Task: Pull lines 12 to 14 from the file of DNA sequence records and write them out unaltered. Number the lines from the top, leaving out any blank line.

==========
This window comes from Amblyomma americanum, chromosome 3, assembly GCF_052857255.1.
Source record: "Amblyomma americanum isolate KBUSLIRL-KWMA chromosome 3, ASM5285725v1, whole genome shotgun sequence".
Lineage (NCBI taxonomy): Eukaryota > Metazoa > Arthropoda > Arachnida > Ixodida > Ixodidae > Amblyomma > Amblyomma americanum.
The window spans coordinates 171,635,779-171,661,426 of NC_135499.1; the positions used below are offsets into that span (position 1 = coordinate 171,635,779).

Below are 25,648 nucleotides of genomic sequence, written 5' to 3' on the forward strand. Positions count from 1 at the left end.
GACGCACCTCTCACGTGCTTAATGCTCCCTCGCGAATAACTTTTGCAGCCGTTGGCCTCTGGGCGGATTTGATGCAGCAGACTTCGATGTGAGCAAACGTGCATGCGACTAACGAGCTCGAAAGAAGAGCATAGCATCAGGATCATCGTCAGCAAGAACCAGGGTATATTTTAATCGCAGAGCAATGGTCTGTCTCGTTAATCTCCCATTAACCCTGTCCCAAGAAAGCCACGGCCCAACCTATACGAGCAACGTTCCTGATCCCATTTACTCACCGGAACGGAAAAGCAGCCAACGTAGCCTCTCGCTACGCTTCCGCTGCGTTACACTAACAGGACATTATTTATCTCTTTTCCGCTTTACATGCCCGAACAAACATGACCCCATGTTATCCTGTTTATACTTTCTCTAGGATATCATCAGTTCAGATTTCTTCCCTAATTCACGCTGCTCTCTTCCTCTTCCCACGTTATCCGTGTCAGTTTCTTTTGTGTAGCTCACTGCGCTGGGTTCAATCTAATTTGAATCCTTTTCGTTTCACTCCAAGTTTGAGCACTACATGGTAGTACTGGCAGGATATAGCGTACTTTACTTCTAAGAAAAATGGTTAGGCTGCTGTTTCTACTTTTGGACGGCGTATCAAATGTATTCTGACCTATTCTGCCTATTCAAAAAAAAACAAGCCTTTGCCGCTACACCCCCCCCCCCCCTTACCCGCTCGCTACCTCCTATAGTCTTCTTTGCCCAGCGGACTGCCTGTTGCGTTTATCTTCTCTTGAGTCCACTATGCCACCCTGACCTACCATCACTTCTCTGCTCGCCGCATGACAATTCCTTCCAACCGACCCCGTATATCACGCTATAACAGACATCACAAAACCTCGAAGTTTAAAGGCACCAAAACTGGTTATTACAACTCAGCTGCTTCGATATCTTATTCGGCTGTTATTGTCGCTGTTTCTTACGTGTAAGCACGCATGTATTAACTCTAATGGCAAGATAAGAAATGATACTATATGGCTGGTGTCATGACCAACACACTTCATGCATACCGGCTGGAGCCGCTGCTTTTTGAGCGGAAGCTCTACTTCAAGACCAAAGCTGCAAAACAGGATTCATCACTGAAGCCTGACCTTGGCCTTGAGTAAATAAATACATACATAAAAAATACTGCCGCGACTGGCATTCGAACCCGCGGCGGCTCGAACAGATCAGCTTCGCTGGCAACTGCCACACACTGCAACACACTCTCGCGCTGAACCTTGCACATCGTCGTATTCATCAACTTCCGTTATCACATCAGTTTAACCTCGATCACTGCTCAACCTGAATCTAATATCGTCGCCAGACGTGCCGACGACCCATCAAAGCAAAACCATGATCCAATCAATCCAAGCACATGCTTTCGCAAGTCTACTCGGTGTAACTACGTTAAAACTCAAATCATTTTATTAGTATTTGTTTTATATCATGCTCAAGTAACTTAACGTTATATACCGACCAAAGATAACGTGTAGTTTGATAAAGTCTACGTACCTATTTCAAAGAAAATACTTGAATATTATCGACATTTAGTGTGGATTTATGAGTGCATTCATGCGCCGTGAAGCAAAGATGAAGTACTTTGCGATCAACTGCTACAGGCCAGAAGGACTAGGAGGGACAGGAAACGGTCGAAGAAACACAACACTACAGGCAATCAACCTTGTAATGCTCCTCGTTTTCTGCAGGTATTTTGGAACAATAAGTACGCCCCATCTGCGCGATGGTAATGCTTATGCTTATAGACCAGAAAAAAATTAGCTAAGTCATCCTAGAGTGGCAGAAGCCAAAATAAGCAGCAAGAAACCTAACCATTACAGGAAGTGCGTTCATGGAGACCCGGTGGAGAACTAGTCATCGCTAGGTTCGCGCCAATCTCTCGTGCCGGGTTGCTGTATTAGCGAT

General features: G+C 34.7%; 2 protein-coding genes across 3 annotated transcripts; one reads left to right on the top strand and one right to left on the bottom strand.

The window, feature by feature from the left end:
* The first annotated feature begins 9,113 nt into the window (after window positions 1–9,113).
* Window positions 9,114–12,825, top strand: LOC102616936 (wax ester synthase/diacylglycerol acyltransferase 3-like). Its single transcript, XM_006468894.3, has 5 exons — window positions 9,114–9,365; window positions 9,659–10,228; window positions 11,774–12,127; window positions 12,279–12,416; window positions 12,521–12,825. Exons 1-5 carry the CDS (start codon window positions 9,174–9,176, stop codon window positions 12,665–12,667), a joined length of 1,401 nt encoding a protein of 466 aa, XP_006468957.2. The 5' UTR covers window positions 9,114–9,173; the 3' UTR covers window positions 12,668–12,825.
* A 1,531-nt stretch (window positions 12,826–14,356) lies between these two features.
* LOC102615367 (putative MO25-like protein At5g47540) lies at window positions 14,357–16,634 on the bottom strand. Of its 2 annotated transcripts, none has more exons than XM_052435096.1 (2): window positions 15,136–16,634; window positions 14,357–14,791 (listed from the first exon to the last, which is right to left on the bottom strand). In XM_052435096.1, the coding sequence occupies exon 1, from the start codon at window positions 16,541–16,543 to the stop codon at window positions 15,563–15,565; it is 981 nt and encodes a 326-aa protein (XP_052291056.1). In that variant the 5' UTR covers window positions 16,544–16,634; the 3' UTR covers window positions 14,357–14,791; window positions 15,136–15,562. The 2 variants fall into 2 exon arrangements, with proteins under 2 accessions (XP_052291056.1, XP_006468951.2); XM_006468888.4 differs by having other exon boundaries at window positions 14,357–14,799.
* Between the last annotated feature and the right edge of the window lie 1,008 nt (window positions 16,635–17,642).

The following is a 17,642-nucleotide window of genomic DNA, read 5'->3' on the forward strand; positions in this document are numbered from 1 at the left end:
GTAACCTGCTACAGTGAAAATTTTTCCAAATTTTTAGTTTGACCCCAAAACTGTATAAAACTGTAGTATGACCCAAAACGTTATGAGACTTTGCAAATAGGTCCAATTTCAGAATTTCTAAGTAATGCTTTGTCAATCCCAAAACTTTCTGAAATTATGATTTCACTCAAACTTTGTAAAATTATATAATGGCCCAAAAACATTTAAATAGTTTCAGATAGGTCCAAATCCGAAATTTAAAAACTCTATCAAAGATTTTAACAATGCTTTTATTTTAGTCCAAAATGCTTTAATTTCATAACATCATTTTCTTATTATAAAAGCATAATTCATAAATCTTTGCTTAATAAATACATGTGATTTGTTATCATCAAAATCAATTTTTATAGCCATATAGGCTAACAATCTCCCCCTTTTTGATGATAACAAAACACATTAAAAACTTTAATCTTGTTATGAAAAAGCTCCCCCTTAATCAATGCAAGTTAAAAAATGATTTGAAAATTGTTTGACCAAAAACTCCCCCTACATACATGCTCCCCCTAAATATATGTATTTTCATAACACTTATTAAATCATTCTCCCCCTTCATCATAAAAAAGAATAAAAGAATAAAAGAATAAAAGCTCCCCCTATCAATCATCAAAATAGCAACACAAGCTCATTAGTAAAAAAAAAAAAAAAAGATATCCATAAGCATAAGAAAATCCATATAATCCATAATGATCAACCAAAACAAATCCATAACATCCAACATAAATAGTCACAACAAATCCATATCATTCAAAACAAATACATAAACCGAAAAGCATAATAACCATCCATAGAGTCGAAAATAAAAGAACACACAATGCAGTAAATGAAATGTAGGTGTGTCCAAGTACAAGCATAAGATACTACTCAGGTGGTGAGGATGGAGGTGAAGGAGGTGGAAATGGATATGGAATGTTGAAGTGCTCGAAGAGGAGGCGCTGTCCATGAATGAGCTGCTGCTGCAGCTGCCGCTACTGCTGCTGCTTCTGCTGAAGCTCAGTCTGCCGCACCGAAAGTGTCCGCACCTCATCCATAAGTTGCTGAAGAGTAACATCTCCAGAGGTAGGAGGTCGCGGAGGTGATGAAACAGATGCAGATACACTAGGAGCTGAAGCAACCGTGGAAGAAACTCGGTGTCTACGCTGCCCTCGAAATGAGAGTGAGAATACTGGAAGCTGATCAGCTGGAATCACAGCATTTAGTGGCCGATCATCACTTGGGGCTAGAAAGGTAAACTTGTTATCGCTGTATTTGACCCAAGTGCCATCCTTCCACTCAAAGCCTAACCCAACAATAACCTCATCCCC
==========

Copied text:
* LOC102615367 (putative MO25-like protein At5g47540) lies at window positions 14,357–16,634 on the bottom strand. Of its 2 annotated transcripts, none has more exons than XM_052435096.1 (2): window positions 15,136–16,634; window positions 14,357–14,791 (listed from the first exon to the last, which is right to left on the bottom strand). In XM_052435096.1, the coding sequence occupies exon 1, from the start codon at window positions 16,541–16,543 to the stop codon at window positions 15,563–15,565; it is 981 nt and encodes a 326-aa protein (XP_052291056.1). In that variant the 5' UTR covers window positions 16,544–16,634; the 3' UTR covers window positions 14,357–14,791; window positions 15,136–15,562. The 2 variants fall into 2 exon arrangements, with proteins under 2 accessions (XP_052291056.1, XP_006468951.2); XM_006468888.4 differs by having other exon boundaries at window positions 14,357–14,799.
* Between the last annotated feature and the right edge of the window lie 1,008 nt (window positions 16,635–17,642).

The following is a 17,642-nucleotide window of genomic DNA, read 5'->3' on the forward strand; positions in this document are numbered from 1 at the left end: